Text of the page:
The latest scare tactic employed by the Transportation Security Administration (TSA) is that al Qaeda operatives (and by implication, others) are considering implanting bombs surgically into the bodies of suicide bombers and sending them off on commercial air carriers. This scenario â€” similar to a scheme in the 2001 movie Stiletto Dance â€” while far-fetched, may indeed be under consideration by one or more terrorists somewhere in the world. Who knows what bizarre schemes and hypotheticals terrorists and wannabees talk about sitting around the dinner table?
The problem is, whenever some new terrorist plot falls into TSAâ€™s in-basket â€“ no matter how far-fetched or hare-brained â€“ it quickly becomes the basis for new and more intrusive techniques to which the agency subjects the flying public. That this then leads to calls for enhanced budgets for TSA is axiomatic.
The timing of TSAâ€™s release of this latest â€œplotâ€ is suspect, considering the recent and substantial criticism to which TSA has been subject because of its highly questionable tactics; such as repeated pat downs of small children and targeting diapers worn by cancer-ridden octogenarians. No doubt, TSA Administrator John Pistole made sure the â€œbomb implantâ€ reports were made available quickly to supporters in Congress and the White House.
Even as TSA continues to employ every scare tactic it can muster to justify its existence and large budget, it is extending its reach far beyond the airport checkpoints that have given rise to so many horror stories of invasive pat-downs and naked body scans. At TSA, mission creep has become an art form.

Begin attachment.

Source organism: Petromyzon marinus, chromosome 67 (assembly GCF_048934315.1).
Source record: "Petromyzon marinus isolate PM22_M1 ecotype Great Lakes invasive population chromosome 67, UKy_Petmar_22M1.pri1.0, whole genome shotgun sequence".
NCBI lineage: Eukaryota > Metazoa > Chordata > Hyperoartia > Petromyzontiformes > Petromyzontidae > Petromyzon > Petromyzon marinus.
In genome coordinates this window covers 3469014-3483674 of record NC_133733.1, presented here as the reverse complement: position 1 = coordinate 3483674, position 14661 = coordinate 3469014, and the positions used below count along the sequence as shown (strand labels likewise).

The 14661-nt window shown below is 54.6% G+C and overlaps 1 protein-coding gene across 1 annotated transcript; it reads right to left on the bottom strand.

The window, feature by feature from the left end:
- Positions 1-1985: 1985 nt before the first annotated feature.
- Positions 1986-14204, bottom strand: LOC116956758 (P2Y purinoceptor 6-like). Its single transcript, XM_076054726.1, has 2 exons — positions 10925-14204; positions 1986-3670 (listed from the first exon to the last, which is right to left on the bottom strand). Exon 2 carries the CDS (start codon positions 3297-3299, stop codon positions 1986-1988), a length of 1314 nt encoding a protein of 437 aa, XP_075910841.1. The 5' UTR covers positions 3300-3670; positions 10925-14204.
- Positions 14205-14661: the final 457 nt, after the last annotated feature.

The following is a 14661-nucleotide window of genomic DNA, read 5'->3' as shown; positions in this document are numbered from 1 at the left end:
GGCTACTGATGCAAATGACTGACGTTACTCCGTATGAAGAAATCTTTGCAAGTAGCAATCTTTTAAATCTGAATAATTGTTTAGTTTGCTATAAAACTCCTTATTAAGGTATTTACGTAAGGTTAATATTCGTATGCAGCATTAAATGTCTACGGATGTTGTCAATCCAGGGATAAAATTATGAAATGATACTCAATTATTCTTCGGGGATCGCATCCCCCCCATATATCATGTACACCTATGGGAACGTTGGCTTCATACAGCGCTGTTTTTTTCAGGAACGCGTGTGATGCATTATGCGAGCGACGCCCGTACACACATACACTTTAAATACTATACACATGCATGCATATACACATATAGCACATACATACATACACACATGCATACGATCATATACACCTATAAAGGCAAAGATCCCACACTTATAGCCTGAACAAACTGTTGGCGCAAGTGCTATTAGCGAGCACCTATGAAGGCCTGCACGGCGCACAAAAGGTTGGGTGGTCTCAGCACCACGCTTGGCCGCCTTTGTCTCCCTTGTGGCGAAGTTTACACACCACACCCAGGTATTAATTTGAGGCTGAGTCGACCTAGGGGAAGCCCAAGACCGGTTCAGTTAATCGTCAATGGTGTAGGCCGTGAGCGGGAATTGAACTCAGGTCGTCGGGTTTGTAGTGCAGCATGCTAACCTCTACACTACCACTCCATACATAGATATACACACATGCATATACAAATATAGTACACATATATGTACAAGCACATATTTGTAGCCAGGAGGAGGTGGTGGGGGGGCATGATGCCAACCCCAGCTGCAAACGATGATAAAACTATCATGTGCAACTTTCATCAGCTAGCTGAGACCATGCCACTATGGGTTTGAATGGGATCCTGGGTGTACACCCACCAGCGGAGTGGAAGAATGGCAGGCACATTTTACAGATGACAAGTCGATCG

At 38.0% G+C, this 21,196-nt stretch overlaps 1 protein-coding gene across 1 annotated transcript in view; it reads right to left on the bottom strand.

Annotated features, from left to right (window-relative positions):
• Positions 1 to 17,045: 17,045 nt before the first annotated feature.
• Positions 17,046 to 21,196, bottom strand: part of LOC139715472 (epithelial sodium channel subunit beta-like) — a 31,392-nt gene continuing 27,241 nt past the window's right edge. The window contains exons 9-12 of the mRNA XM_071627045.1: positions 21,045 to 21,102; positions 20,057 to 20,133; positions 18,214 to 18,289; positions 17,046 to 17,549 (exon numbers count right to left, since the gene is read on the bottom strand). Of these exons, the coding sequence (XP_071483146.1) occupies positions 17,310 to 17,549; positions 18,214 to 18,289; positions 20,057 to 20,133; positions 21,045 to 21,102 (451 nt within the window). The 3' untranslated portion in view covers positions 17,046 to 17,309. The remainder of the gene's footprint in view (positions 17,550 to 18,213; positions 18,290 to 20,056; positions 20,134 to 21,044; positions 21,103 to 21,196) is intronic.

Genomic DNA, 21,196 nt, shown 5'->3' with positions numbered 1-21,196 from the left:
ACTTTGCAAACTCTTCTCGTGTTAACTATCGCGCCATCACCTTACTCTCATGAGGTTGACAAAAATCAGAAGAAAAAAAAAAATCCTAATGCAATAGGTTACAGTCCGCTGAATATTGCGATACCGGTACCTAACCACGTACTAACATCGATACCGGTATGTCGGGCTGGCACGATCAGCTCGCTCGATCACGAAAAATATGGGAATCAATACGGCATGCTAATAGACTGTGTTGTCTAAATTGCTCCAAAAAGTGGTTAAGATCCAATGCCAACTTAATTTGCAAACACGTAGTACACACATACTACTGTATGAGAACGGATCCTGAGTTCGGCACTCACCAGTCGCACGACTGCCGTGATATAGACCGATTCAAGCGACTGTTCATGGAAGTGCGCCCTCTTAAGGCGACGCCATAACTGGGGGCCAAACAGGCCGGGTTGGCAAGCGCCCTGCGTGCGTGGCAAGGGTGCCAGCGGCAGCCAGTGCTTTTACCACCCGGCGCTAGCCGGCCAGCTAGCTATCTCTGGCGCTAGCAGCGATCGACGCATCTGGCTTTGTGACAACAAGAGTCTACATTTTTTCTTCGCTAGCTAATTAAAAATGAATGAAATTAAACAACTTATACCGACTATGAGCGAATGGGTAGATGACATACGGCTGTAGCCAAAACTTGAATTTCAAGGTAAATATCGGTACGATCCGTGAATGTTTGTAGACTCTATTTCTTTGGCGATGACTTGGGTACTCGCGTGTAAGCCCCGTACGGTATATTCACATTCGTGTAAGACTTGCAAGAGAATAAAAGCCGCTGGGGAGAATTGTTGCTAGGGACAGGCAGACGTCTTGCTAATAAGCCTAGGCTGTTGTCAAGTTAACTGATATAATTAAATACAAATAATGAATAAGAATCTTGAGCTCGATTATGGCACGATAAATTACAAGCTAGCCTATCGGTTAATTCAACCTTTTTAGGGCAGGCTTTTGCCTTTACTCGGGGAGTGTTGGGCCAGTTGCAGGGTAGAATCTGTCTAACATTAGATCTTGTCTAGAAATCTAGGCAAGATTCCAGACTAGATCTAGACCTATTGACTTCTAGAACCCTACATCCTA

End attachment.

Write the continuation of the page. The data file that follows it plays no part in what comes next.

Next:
TSA and agents with its parent, the Department of Homeland Security (DHS), now consider it their mission to stop private vehicles on highways and search them. They have also begun to search bus and train passengers, sometimes after they exit the carriers; and the feds believe also they have authority to search people at shopping malls and elsewhere, such as sporting events. It is only a short step from such expansive ideas, to the notion that to protect the country, TSA and DHS have to be able enter private homes and businesses in order to ensure there are no terrorist tools therein.
The moniker given to this expansive TSA/DHS program is â€œVIPR,â€ short for â€œVisible Intermodal Prevention and Responseâ€; and the program is moving forward in high gear. According to The Daily Caller, â€œTSA conducted more than 8,000 VIPR operations in the past 12 months alone.â€ One of these operations took place on a stretch of Interstate 20 west of Atlanta, Georgia last September; no terrorists or bombs were discovered, but rush hour traffic was brought to a standstill.
The TSA is now rolling out mobile body scanners to set up at these highway check points. After all, a terrorist could just as easily have a bomb implanted in themselves and use a car to transport it rather than a plane. The Cato Instituteâ€™s Jim Harper noted two years ago that the â€œnatural illogic of VIPR stings is that terrorism can strike anywhere, so VIPR teams should search anywhere.â€ Harper was eerily prescient in 2009.
So long as the American people permit themselves to be controlled by public servants enforcing public policies based on abject fear of â€œterrorists,â€ the only certainty is that mission creep at TSA and DHS will continue.
By Bob Barr â€“ The Barr Code